There have been many epidemics that have plagued our planet over the last few thousand years; some, however, were more devastating than others. Epidemics often cause major disruptions in a society, besides simply killing people. They affect the amount of people in the workforce, which in turn can disrupt the production of goods and the food supply needed for a society.
The famous Bubonic Plague killed around a third of the population of Europe in the 1300s. The population of Europe in 1340 was about 73.5 million, and the plague affected over 20 million people. Today, Europe’s population is 508,450,856, meaning that if the plague were to have the same effects today as it did in the 1300s, it would kill around 102,000,000 people!1
The Bubonic Plague originated in the fleas carried by rodents like rats, squirrels, and prairie dogs, which transmitted the disease from one to the other. The disease spread from southwestern China to eventually the Black Sea ports of Caffa and Tana by 1346, and by 1348 it had reached northern Europe.2 The disease caused about the same symptoms in all of its victims, such as a fever, and pain so strong that they were not able to keep down any food. The name of this disease came from the fact that the people would become covered in black boils that oozed puss and blood.3 The photograph to the right is an exhibit at the Eyam Museum showing what an infected person would have looked like. The disease was highly contagious and was deadly because it worked so quickly; its victims could have been healthy one day and gone the next.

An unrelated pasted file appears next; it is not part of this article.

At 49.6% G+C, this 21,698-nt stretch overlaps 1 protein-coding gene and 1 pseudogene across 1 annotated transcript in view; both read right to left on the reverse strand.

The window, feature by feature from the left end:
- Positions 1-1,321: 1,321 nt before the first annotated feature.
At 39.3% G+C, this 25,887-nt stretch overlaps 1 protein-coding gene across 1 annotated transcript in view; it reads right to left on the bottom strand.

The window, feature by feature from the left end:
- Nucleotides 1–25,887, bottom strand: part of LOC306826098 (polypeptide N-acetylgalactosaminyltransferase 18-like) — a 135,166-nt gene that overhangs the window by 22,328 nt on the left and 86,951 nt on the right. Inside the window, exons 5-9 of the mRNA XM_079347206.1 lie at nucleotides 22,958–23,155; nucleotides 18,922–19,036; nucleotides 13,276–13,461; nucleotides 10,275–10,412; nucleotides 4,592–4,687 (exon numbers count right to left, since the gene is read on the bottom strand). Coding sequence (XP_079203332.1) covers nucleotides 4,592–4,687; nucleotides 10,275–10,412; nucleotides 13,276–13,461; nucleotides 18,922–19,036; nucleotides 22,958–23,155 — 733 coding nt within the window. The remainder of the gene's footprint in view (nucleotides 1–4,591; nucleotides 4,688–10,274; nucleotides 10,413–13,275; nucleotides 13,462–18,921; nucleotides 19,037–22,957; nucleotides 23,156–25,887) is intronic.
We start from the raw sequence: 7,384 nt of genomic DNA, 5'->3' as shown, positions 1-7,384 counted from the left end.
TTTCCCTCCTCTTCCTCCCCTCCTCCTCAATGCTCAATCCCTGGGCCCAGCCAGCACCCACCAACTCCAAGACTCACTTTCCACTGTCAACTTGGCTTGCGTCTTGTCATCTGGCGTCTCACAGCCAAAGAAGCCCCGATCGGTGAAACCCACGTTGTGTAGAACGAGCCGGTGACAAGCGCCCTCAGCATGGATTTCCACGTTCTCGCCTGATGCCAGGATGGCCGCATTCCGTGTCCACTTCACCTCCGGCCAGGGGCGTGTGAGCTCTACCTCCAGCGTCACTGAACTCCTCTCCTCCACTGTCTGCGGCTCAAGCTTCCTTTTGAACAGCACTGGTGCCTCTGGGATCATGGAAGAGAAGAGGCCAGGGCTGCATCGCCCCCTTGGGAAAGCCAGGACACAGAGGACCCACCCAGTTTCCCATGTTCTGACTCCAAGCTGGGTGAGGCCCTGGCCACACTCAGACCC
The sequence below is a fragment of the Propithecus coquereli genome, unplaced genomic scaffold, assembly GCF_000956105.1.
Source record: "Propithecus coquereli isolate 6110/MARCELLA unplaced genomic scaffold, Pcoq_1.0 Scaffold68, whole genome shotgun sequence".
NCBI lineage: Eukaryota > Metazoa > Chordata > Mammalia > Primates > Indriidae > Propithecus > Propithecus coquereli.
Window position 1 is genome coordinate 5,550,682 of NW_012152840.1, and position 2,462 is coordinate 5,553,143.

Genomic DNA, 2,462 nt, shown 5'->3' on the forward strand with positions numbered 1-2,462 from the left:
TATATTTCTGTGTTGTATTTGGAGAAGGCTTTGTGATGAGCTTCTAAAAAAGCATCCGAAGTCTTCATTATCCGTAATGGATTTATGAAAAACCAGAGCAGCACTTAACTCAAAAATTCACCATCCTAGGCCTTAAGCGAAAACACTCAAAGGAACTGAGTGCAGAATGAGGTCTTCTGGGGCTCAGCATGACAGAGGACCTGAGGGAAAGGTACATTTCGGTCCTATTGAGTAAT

This image is of a doctor’s mask, which is similar to the masks that doctors used during the plague. These masks were believed to have protected them from breathing in the infected air. However, the masks were not very effective since many doctors contracted the disease.
This epidemic did not affect European countries in just one way, it caused major problems in many aspects of life for many areas. The continent had been battling famine and food shortages before the plague struck; then afterwards it left them in an even more compromising situation. There was a shortage of workers in the workforce, which meant that all aspects of production were affected, from food to goods and services. Try to imagine one third of the people you connect with on a regular basis completely gone. That would be a third of all the doctors, the workers you’ve encountered at the grocery store, a third of all the teachers, and even a third of one’s entire family. While this is happening, one’s entire country might already be going through a devastating famine. It is incredible that Europe was able to recover from this disaster and now has one of the largest populations in the world. The continent was able to recover from losing over a third of its population, in one of the most notorious epidemics in our world’s history, and now thrives as a largely populated and diverse part of the world.
- Josiah C. Russell, The Fontana Economic History of Europe, Vol. I: The Middle Ages, “Population in Europe,” (HarperCollins Distribution Services, 1972); European Union, “Living in the EU,” Europa.eu. (accessed November 2, 2016), http://europa.eu/european-union/about-eu/figures/living_en#tab-1-3. ↵
- Jerry H. Bentley, Herbert F. Ziegler, and Heather E. Streets-Salter, Traditions and Encounters: A Brief Global History Volume 1. 4th ed. Vol. 1. (McGraw Hill Education, 2016), 333-336. ↵
- McClain, Charles. “Of Medicine, Race, and American Law: The Bubonic Plague Outbreak of 1900,” Law & Social Inquiry 13, no. 3 (1988): 447-513. ↵